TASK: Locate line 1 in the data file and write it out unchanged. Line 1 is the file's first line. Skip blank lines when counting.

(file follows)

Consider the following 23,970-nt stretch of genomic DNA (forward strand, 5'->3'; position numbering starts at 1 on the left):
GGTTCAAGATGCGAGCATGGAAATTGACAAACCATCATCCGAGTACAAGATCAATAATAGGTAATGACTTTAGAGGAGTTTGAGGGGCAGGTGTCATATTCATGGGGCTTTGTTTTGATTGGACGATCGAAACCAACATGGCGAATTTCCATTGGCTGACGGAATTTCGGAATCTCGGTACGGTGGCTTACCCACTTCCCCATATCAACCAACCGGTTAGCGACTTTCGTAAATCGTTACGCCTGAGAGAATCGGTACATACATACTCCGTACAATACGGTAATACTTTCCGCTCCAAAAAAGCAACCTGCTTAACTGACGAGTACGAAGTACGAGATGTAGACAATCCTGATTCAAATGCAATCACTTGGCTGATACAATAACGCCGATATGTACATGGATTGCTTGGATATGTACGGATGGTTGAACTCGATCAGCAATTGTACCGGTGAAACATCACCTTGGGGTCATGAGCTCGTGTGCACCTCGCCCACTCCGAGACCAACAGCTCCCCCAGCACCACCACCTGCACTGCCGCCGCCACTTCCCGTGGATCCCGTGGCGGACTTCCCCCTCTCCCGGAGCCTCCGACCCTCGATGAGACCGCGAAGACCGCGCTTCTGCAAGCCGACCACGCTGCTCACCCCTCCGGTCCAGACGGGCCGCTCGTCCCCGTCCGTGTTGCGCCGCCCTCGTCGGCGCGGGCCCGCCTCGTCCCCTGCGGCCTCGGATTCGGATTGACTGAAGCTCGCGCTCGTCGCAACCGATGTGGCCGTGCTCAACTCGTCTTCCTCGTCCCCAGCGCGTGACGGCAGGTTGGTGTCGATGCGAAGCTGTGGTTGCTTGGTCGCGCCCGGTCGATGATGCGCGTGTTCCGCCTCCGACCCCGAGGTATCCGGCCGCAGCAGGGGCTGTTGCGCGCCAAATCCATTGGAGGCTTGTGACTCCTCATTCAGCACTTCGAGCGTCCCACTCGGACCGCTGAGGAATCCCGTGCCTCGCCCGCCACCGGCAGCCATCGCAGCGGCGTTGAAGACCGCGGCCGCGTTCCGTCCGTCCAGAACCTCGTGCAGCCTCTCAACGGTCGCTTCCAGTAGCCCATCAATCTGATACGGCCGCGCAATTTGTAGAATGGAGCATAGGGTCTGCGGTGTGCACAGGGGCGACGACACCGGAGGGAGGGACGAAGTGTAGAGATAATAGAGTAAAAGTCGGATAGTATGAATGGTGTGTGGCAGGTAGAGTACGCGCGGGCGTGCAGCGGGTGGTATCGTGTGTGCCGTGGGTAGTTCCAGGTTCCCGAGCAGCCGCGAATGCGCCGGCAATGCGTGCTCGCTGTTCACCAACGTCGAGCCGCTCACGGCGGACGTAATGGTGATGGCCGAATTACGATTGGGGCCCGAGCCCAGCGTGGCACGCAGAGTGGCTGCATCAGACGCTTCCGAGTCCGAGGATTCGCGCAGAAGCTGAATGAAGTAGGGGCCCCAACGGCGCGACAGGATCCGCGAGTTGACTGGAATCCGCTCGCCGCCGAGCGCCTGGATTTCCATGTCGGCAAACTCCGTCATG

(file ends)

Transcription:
Consider the following 23,970-nt stretch of genomic DNA (forward strand, 5'->3'; position numbering starts at 1 on the left):